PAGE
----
Post by Erik Hovenkamp
In the most recent Private Law Workshop, Yun-Chien Chang discussed his ongoing and very interesting effort (with Nuno Garoupa and Martin Wells) to use machine learning techniques to classify legal systems into families—groupings whose members are similar to each other, but relatively distinct from those in other groups. The paper, entitled Redrawing the Legal Family Tree: Empirical Comparative Law Using Data on Property Doctrines, is the first attempt to classify legal regimes into families using advanced statistical methodology.
As the authors describe it, research on international legal families has reached an impasse. Prior efforts to delimit legal families have been challenged as “largely subjective.” And, although legal families have grown popular within economic research, particularly in development economics, these studies tend to take for granted these prior genealogies. Because of this, according to the authors, the “economic literature has failed to influence scholarly debate in comparative law.”
In keeping with prior work in the field, Chang and his coauthors were interested in delimiting families based on substantive private law. They ultimately chose to focus exclusively on property law, both for methodological convenience and because, in the authors’ words, it is “neither too local nor too global.” This ostensibly helps to ensure that there are sufficient international similarities to formulate meaningful groupings, but not so much so that all countries are lumped into just one or two silos.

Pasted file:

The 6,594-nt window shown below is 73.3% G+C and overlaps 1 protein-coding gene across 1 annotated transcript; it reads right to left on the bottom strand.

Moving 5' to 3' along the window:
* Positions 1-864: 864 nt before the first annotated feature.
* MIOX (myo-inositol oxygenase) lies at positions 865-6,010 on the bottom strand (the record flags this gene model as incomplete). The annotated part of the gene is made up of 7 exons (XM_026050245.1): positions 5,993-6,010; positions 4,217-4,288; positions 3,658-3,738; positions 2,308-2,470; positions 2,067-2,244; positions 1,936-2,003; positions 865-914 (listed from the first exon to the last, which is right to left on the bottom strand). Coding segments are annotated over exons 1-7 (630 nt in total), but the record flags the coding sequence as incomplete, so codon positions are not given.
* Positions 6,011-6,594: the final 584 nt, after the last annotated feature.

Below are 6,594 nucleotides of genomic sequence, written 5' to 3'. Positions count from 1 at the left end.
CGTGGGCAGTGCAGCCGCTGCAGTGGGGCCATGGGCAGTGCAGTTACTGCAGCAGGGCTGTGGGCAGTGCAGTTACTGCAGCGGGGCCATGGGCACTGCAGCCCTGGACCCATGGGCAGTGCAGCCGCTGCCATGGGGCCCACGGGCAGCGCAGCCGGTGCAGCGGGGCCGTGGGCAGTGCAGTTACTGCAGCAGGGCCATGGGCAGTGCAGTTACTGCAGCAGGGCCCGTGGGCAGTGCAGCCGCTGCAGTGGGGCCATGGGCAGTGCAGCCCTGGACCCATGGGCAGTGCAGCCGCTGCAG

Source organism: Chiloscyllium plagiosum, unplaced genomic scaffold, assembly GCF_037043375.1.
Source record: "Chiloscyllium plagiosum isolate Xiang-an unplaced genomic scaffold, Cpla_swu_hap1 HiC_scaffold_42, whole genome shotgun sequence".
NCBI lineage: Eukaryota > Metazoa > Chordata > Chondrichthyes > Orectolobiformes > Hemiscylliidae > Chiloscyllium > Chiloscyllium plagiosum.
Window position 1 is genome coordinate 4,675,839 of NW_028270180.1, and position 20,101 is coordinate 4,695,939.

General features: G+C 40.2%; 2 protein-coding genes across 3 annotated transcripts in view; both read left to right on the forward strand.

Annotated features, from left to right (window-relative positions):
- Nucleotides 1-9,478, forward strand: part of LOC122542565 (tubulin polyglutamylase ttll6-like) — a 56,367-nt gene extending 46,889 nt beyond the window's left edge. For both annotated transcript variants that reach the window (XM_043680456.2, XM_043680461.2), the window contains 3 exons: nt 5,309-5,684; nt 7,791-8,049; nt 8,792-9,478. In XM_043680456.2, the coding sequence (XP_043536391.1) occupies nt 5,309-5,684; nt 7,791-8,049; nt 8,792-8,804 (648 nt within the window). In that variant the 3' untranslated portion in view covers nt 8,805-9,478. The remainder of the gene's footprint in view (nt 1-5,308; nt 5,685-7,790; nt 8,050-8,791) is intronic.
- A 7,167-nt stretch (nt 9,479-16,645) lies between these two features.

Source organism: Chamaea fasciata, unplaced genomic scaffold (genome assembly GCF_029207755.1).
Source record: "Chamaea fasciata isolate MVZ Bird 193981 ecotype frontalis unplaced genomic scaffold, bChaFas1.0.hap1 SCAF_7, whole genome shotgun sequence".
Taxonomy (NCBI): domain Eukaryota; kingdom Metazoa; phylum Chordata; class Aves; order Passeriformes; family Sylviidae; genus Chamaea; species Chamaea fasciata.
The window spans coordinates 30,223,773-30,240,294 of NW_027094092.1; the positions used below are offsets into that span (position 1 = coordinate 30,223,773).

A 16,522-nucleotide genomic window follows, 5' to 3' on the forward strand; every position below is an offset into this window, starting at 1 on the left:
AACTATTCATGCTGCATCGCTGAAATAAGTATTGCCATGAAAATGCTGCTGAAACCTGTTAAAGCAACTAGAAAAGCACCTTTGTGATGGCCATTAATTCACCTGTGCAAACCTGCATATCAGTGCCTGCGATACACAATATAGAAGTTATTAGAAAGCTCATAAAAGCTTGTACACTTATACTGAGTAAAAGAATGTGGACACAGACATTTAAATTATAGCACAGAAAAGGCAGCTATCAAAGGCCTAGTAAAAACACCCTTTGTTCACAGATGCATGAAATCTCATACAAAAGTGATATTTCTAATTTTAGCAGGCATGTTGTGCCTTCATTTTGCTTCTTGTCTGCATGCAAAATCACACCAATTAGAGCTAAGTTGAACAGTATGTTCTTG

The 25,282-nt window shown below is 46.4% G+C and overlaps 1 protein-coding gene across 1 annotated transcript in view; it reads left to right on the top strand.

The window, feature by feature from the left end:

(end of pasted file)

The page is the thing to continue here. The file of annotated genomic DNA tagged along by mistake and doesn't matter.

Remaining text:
The authors hand-coded substantive property law attributes of 154 jurisdictions. Specifically, each data point describes how a nation’s regime of property law comes out on 73 different issues—for example, whether it recognizes a lease as a property form, or whether it affords a right to abandon real property. They then used a machine learning clustering algorithm to agglomerate legal systems into families. And as a robustness check, they applied a technique called “sparse linear discriminant analysis,” which is designed to enable effective grouping when the number of variables is high in relation to the number of observations.
The authors’ results comport with some of the prominent distinctions drawn in prior genealogies, such as that between civil and common law systems. But, at least within these broad categories, the clustering algorithm identifies different legal families. For example, unlike prior accounts, it does not identify the legal systems of former-Soviet bloc as an independent family; the same is true of East Asia. With respect to civil law jurisdictions, the authors identify four major families, which they associate with French, German, Spanish, and Scandinavian law.
The paper was a fun read. As the authors proceed with this project, it would be helpful to receive a more thorough discussion of how their results relate to the historiographical arguments underpinning prior efforts to classify legal families. In any case, it will be interesting to see how the authors and other comparative-law scholars employ these results in the future.